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Bacchus I

Posted on 15 Oct, 2014 in Culture | 12 comments

Here in Québec, autumn is in full swing. Fall colors are at their peak, snow geese are staging on the tidal flats, and the grapes are ripe on Orleans Island. In fact, at Bacchus Vineyard, they have just brought in the last of the harvest for the 2014 vintage.

The Vignoble Isle de Bacchus is to the left as you drive onto Orleans Island, just outside the village of St. Pierre. Its terraced fields slope gently toward the northwest, providing a summer’s worth of late-day sun to ripen the grapes. With those grapes, Bacchus Vineyard makes a variety of reds and whites, as well as some sinfully tasty wine cocktails.


Bacchus Harvest reduced


The day of my visit, volunteers were harvesting Marquette grapes, a hybrid grape that is descended from the Pinot Noir. Developed at the University of Minnesota, the Marquette is prized for its ability to survive cold winters, which are in no short supply– either in Minnesota or here in the St. Lawrence River Valley. The vintners at Bacchus Vineyard use the Marquette in several of their red wines, including my favorite, the Réserve Alexandre. The vineyard touts this wine as a bold rouge that tastes of black current and plum with hints of roasted coffee and chocolate. This is connoisseur talk for “really good”! I would put it up against similar wines from the best known wine-growing regions of the world. I can’t wait to taste the 2014 version!


Picking Grapes Reduced



  1. Thank you for sharing pictures of what we missed by coming too early to Canada…absolutely beautiful.

    • That just means that you have to come back next year!

  2. You like red Wine too……quite stunning !!! No ? Ha! Ha !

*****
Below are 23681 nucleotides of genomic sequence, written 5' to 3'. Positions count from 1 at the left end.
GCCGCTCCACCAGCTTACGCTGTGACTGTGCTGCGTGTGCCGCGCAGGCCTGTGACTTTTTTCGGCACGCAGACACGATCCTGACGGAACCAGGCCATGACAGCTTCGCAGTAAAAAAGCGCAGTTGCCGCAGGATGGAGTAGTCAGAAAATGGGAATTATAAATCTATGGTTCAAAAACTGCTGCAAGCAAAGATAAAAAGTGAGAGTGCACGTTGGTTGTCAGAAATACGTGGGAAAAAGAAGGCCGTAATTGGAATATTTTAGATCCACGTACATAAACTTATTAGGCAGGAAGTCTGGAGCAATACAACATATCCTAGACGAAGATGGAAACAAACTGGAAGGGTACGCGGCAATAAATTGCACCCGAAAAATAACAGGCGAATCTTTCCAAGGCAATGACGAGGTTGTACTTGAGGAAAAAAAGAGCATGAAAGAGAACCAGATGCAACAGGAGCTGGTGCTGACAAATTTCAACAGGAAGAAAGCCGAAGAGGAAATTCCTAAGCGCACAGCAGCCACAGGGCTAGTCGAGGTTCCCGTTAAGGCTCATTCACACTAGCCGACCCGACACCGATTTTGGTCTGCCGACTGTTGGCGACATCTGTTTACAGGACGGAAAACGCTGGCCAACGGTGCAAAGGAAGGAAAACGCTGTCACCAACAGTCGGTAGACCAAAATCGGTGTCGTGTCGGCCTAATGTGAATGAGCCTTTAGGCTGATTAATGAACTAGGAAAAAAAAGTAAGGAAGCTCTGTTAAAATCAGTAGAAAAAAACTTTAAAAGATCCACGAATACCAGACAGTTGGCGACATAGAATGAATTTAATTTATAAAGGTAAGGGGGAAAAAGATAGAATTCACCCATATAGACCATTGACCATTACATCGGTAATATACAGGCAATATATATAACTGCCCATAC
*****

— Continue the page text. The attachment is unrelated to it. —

3. The wine grower of Isle de Bacchus also made for the second year, the Rosé des Filles du Roy using an older method for this particular rosé.
    He discovered that a young Fille du Roy, who was only 16, settled on his actual land in the XVIIe century.
    As he was very proud of this discovery, to help La Société historique des Filles du Roy, he made that wine for us.

    Thérèse Morin alias Marie-Catherine Cottin dite d’Arras who arrived in Québec in 1664.

  4. Looks fantastic – sorry I am not there to try this wine!

  5. Thanks Neil. I am enjoying your informative blog — and wishing I’d bought some of this wine while in Quebec. i spoke to a friend in Laval yesterday and they are enjoying a bit of a heat wave as we are in Boston. I’m wondering how I can post this to my Facebook page. would you have any objection? (Do you have a FB page?)

    • Hello Millicent!

      Please do post it to your Facebook Page!Here is the link to the Québec and moi FB page. First you can “like” the page in general, then you can “share” the article in particular.

      Thank you so much!

  6. oh, pinot noir, the description you bring him gives him a wonderful bouquet of subtle flavors. If the 2014 vintage shows promise to be patient rest seems appropriate. Beautiful black cohosh, good description and lively wine, your health, thank you

  7. Stunning to see that Jacques Marquette’s name was given to a prized grape produced in the USA and grown on Ile d’Orléans. Considering he died on the shores of Lake Michigan in 1675, it seems that he finally made it bak home… in a different shape!!! Ha! ha!

  8. Hello Neil,

    Thank you for this very pertinent information about the “Grande région de Québec”. In spite of the fact that Old Québec is a wonderful site, recognized by Unesco, your article clearly shows that Québec area has still more to offer to the visitors and gourmets…

    Bye, Denis L

  9. Thanks for the update on the vineyard on Orleans Island. MY next trip I would like to visit the winery and the sugar Shack!

  10. BEAUTIFUL…!!!! Thank you so much for the pics…we need to come back…especially for the vineyard!!

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